You’ve probably heard the folk tale about those magic beans — but even in the real world, there may be some truth to the notion. Because, if there’s one thing nutrition enthusiasts agree on, it’s that beans are wonderfully good for you.
“Despite myriad differences in shape, sizes, colors, textures and flavors, beans are surprisingly similar in nutrient composition,” according to the website (www.usdrybeans.com) of the U.S. Dry Bean Council. “While beans are naturally low in calories, sodium and sugar, very low in fat and cholesterol-free, they are also good to excellent sources of several key nutrients,” the website boasts.
In a half-cup of beans, for example, you’ll get 23 percent to 45 percent of your daily value of folate, 11 percent of iron, 24 percent to 36 percent of fiber, 14 percent to 16 percent of protein, and 10 percent of potassium, according to the website.
Beans count as a protein and as a vegetable on the U.S. Department of Agriculture’s www.myplate.gov, said Weber State University associate professor of nutrition Joan Thompson.
They are high in complex carbohydrates and heart-healthy soluble fiber, she said.
“I love them. The composition of energy is fabulous. Beans are the highest natural fiber-containing food. Anything else that competes with the fiber content is manufactured, like bran. The soluble fiber binds with acids rich in cholesterol and you poop it out. It has a blood cholesterol lowering effect,” Thompson said.
To top it off, beans can lower the risk of heart disease and help with weight loss.
“The satiety value is fabulous. The food stays in the stomach longer and you stay satisfied longer,” she said.
Associate professor of nutrition Rod Hansen would like to see Americans eat more beans because they are more sustainable than animal protein and have less saturated fat.
“We don’t get enough. It’s an alternative source of protein to consider as a population,” he said.
Beans also have fewer calories than meat and are less expensive, said McKay-Dee Hospital registered dietitian Grant Cefalo.
Despite the benefits, beans are a hard sell because they often cause stomach discomfort and gas. Hansen recommends adding them to your diet slowly.
“Fiber is like giving the GI tract a workout on the treadmill,” said Hansen. “Just like exercising, you need to start slow and build up. If the GI tract is out of shape and if you get too much too soon, the GI tract got too hard a workout. If you are increasing your fiber through beans, do not get too much too soon,” he said.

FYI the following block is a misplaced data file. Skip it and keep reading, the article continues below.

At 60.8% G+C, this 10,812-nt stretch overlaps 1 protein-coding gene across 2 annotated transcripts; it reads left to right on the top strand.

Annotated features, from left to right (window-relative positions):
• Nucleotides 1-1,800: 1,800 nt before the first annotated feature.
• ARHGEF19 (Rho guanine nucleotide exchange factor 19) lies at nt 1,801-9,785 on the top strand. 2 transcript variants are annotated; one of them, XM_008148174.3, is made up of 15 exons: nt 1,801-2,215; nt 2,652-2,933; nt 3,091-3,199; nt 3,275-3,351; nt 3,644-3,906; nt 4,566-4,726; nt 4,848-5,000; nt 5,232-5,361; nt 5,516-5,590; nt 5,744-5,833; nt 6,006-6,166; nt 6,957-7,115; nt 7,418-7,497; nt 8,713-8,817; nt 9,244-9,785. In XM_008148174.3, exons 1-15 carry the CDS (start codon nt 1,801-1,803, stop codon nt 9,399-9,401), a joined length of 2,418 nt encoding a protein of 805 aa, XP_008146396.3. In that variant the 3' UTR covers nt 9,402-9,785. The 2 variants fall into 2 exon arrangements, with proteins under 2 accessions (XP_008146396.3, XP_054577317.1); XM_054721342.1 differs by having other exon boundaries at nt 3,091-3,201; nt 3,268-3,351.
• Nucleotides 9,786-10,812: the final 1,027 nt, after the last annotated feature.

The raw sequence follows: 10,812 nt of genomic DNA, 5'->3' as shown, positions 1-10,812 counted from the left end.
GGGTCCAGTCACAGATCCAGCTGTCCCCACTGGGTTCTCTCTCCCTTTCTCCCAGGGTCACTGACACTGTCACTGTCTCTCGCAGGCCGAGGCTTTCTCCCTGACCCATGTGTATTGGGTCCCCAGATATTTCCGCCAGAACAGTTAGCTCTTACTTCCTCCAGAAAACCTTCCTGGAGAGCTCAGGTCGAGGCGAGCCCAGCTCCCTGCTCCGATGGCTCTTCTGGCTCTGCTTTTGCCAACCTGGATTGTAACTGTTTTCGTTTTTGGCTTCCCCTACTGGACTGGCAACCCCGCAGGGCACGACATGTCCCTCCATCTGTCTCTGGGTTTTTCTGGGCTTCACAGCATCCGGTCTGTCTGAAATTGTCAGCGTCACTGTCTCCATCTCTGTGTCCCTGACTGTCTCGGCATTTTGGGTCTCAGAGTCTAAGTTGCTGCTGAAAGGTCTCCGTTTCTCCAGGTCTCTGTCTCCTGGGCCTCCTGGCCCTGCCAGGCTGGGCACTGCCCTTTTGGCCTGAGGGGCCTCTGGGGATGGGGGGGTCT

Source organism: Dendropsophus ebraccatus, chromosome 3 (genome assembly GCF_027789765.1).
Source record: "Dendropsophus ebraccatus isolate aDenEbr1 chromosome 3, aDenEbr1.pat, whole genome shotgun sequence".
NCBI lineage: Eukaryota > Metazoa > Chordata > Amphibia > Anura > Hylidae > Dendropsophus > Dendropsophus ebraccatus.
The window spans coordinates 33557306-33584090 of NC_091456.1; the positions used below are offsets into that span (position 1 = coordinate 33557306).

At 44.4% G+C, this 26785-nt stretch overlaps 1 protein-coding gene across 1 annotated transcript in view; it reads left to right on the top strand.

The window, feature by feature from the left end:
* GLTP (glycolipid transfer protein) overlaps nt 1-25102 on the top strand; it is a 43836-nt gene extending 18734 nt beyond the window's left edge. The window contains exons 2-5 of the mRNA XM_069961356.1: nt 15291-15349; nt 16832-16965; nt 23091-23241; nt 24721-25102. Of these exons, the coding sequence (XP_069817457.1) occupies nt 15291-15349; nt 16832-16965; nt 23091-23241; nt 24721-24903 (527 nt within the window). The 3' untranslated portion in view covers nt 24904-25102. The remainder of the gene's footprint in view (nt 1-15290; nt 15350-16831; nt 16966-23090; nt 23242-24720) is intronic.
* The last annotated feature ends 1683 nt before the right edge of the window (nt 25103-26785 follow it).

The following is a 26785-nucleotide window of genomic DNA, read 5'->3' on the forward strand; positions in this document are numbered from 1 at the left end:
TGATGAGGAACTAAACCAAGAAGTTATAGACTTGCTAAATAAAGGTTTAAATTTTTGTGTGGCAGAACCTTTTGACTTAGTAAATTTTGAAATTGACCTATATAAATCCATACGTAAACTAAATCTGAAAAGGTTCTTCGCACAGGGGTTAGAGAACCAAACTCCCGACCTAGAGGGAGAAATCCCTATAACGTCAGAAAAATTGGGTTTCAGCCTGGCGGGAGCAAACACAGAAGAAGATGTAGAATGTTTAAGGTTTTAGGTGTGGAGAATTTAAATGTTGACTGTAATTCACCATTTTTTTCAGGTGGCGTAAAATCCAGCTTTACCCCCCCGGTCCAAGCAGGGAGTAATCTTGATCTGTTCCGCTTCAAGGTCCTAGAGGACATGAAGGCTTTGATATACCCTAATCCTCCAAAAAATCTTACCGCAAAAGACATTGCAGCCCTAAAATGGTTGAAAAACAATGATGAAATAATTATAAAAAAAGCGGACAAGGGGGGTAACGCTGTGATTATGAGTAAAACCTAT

Cefalo also has a suggestion: “If you rinse the beans after you cook them, you’ll get rid of a lot of what produces gas. Beano also works,” he said.
To reduce gas, the U.S. Dry Bean Council recommends boiling dry beans before soaking them and then using fresh water to cook them.
Cefalo said it is cheaper and healthier to can your own beans, but he thinks many people are afraid to try.
“I can my own for half the cost of the store. If I can them, they are easier to use because they take so long to cook,” he said.
Commercially canned beans have more than 400 milligrams of sodium, so it is important to rinse them before you eat them, added Rebecca Richards, registered dietitian and adjunct professor of nutrition at Weber State University and Stevens Henager College in Ogden.
“It’s better to make your own. It’s really cheap. You can put them in the freezer,” she said.
On its website, the Dry Bean Council suggests reducing the cooking time of beans by boiling them for two minutes, then removing the pan from the heat and soaking the beans in the hot water for one to four hours. Next, drain the beans, place them in fresh water and cook until soft.
Other cooking tips from the Dry Bean Council:
• Don’t mix beans. Each variety has a distinct cooking time. Even mixing beans purchased at different places or times could compromise the quality of the finished product.
• Wait until the beans are soft to add flavor. Adding salt, other spices or acids such as lemon juice or vinegar while the beans are cooking will lengthen the cooking time.
HOW TO USE BEANS
• Put them in vegetable soup.
• Add cooked beans or sprouted beans to salads.
• Use pureed beans as a substitute for fat in baked goods or boxed brownies and cakes.